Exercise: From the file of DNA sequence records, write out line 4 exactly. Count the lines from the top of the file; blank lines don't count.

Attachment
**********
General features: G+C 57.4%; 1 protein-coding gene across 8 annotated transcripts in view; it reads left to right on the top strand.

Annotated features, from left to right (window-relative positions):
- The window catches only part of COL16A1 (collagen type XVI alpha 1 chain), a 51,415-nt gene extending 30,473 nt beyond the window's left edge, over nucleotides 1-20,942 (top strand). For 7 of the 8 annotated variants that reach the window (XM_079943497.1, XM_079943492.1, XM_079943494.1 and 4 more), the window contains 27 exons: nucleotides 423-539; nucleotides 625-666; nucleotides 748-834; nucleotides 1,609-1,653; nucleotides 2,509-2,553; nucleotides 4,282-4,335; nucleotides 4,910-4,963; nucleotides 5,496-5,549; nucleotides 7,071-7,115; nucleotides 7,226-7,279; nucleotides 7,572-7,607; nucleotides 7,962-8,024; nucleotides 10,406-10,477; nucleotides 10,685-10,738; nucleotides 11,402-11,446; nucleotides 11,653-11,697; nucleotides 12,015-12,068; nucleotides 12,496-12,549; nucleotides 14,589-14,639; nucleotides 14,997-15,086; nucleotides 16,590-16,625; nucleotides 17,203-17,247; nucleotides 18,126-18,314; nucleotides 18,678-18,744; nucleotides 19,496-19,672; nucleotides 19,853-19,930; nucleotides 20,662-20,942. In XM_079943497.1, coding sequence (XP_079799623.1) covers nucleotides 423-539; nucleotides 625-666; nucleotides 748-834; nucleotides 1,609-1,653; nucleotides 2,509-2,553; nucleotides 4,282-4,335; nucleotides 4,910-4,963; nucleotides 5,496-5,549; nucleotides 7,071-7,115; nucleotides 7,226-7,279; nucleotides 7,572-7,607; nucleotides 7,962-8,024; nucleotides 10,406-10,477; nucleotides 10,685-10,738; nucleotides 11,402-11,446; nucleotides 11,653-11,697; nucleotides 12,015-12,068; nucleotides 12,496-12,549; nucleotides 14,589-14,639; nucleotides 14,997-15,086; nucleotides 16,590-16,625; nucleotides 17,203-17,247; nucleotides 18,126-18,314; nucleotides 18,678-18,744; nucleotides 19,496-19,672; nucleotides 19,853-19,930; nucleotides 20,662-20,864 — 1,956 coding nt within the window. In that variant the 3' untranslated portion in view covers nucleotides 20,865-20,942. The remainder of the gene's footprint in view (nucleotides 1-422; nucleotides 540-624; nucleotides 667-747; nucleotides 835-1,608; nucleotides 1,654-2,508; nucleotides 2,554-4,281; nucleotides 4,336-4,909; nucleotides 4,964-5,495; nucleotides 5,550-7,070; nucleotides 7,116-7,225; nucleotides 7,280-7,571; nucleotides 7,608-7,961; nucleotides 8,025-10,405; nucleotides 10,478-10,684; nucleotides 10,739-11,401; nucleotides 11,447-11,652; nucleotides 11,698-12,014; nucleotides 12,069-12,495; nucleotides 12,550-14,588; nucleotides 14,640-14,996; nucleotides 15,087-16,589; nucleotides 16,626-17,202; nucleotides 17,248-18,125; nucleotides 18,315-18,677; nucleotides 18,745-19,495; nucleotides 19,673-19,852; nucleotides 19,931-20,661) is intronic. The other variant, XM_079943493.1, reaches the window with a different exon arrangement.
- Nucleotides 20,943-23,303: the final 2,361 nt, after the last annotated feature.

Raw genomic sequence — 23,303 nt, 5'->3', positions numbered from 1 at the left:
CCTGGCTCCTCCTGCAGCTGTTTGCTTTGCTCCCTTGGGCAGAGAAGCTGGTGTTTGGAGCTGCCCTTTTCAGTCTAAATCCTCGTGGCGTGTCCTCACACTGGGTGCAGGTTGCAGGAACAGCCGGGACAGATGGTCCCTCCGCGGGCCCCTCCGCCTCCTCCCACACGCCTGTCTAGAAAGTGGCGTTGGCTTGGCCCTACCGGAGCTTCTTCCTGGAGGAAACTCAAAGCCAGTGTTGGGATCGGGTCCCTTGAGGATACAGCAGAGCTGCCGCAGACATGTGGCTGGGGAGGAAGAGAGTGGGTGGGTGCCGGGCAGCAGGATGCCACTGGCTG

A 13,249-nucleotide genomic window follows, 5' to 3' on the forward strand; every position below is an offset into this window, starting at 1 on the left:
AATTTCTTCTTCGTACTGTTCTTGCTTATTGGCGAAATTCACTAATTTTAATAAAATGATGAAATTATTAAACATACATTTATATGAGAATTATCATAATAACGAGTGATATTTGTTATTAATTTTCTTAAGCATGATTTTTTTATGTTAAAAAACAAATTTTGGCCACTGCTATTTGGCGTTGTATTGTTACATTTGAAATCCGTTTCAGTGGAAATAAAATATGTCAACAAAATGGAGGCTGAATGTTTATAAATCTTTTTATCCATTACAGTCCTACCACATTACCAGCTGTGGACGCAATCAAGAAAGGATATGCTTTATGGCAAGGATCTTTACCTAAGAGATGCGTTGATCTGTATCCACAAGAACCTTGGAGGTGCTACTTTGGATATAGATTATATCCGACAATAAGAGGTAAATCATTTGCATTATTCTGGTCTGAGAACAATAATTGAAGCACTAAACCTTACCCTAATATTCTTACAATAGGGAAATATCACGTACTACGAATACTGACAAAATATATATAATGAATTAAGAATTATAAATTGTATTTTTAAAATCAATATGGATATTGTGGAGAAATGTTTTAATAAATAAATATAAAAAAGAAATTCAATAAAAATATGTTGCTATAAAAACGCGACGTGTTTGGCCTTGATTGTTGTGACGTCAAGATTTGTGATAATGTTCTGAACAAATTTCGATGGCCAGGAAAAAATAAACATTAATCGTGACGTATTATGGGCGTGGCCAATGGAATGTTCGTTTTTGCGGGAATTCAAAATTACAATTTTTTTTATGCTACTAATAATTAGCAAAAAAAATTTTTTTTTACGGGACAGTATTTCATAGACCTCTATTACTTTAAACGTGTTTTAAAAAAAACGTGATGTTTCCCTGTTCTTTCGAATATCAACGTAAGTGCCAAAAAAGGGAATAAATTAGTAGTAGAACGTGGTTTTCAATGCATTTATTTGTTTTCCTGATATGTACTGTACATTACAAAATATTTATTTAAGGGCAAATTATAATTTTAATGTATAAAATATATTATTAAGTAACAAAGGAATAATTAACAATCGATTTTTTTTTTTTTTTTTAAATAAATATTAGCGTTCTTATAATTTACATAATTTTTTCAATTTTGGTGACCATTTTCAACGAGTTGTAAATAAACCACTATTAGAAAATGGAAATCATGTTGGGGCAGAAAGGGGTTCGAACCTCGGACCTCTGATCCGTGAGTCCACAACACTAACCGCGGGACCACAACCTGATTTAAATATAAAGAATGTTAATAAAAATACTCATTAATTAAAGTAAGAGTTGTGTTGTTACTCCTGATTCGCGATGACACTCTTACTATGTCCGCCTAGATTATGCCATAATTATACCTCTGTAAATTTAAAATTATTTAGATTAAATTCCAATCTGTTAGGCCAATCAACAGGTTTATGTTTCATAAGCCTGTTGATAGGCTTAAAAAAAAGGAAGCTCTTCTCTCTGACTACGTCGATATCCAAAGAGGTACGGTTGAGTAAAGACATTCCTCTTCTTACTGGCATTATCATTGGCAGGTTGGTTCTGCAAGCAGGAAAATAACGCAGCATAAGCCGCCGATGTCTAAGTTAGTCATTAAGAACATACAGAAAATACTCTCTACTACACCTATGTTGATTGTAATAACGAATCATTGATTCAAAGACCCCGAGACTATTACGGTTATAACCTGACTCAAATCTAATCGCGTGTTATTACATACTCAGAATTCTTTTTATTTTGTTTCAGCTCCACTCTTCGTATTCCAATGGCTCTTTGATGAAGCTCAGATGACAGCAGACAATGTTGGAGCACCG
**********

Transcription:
- Nucleotides 20,943-23,303: the final 2,361 nt, after the last annotated feature.